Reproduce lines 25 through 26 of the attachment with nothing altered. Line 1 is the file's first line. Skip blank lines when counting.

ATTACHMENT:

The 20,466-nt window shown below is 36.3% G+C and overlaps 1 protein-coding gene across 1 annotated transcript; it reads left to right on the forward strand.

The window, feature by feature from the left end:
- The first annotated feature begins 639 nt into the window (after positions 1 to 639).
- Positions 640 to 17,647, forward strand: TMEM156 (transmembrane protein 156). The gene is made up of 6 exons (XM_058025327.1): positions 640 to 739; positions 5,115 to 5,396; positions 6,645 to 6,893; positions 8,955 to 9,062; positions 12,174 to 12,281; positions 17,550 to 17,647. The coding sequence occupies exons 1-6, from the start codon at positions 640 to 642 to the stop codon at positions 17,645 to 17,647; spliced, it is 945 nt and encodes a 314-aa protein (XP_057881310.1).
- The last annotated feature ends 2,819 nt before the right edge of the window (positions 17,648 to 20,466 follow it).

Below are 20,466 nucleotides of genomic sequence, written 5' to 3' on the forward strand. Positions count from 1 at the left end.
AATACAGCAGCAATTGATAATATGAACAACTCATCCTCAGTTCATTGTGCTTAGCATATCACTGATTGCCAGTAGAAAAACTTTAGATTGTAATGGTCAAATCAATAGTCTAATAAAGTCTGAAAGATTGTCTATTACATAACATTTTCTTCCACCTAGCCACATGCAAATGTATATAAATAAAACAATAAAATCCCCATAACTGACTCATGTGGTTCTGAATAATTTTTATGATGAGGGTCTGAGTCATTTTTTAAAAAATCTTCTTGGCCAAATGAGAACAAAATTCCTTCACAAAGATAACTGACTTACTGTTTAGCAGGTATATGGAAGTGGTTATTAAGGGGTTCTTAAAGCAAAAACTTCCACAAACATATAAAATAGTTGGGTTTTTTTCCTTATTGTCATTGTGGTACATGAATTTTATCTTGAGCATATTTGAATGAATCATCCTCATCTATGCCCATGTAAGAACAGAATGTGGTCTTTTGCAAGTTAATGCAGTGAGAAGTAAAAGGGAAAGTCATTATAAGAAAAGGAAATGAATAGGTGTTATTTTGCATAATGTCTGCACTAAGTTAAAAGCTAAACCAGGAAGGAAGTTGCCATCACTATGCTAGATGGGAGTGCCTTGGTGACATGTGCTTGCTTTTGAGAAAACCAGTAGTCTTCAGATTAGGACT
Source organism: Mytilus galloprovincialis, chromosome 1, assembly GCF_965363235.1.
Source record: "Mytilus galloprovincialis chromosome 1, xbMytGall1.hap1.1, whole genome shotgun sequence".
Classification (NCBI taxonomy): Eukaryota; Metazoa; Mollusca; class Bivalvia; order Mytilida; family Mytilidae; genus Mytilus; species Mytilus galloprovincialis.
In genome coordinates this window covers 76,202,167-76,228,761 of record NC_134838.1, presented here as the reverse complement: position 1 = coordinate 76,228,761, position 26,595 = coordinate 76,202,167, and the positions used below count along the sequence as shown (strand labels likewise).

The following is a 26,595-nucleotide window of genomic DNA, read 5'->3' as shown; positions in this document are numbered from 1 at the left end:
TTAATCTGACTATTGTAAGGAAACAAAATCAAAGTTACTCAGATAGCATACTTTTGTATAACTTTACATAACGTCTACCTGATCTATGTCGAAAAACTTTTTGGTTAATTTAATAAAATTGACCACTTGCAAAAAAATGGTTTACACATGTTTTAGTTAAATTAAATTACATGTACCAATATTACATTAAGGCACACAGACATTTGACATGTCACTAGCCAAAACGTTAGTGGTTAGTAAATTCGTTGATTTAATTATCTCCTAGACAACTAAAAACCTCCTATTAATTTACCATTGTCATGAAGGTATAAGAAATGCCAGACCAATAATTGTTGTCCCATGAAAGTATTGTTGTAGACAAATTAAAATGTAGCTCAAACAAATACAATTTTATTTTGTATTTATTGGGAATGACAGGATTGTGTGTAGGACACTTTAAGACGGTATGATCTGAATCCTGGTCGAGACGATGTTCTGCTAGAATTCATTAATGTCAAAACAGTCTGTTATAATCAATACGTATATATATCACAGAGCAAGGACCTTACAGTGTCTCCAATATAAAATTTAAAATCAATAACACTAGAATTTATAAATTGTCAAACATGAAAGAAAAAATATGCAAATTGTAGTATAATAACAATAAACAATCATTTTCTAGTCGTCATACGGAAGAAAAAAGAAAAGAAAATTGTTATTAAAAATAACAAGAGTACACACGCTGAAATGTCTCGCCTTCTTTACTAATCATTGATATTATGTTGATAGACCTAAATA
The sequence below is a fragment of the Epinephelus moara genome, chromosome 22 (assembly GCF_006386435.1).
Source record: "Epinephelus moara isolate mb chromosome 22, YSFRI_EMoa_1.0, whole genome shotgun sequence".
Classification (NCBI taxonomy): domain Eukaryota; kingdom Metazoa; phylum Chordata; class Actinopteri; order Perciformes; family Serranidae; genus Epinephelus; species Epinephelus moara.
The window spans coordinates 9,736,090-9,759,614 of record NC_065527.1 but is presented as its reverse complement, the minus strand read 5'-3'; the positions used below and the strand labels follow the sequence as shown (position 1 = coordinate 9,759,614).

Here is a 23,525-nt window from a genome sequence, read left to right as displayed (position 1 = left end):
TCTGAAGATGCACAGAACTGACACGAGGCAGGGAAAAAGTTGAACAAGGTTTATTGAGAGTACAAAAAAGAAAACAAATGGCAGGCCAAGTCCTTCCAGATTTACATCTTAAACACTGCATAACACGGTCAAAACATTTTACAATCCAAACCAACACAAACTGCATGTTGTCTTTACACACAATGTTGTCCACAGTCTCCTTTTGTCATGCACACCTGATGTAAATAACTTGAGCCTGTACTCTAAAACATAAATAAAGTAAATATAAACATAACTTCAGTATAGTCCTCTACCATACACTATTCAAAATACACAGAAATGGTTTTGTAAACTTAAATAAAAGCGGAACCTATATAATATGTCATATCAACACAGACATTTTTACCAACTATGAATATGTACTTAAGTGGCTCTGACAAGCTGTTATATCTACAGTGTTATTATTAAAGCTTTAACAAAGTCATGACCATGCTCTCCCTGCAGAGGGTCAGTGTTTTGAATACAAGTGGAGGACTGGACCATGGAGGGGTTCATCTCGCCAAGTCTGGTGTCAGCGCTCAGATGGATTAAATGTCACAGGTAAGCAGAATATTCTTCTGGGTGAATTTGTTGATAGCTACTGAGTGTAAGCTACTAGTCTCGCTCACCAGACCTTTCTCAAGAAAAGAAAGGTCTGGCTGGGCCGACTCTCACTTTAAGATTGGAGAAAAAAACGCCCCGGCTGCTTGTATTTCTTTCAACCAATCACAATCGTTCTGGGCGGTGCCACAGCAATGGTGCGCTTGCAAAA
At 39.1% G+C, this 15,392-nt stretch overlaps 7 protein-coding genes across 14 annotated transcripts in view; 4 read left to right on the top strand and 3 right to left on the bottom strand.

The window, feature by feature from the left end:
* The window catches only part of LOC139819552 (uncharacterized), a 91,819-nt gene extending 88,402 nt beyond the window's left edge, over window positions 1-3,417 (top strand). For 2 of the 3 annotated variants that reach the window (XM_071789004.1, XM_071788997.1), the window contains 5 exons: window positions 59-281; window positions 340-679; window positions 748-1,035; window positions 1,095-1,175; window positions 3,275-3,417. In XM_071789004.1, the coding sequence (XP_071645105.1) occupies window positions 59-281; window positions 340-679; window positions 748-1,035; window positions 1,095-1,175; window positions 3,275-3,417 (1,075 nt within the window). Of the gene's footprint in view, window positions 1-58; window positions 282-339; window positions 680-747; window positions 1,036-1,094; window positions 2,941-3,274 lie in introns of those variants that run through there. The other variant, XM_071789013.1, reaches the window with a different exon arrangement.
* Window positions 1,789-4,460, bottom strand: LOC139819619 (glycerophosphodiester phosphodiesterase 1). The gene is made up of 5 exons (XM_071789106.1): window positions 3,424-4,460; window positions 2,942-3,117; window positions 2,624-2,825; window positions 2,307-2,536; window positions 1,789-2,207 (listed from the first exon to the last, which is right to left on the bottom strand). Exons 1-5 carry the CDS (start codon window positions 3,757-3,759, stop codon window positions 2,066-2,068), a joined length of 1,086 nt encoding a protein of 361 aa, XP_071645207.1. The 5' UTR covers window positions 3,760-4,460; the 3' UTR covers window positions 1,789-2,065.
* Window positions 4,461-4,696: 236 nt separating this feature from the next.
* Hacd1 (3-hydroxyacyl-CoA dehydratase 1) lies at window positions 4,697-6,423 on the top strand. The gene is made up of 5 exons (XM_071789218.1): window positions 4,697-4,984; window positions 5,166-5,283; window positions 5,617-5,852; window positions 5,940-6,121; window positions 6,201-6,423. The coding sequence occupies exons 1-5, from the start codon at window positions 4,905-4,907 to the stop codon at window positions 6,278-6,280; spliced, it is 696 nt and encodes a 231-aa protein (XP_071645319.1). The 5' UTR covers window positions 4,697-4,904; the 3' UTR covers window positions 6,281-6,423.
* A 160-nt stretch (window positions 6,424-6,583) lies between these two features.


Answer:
* Hacd1 (3-hydroxyacyl-CoA dehydratase 1) lies at window positions 4,697-6,423 on the top strand. The gene is made up of 5 exons (XM_071789218.1): window positions 4,697-4,984; window positions 5,166-5,283; window positions 5,617-5,852; window positions 5,940-6,121; window positions 6,201-6,423. The coding sequence occupies exons 1-5, from the start codon at window positions 4,905-4,907 to the stop codon at window positions 6,278-6,280; spliced, it is 696 nt and encodes a 231-aa protein (XP_071645319.1). The 5' UTR covers window positions 4,697-4,904; the 3' UTR covers window positions 6,281-6,423.
* A 160-nt stretch (window positions 6,424-6,583) lies between these two features.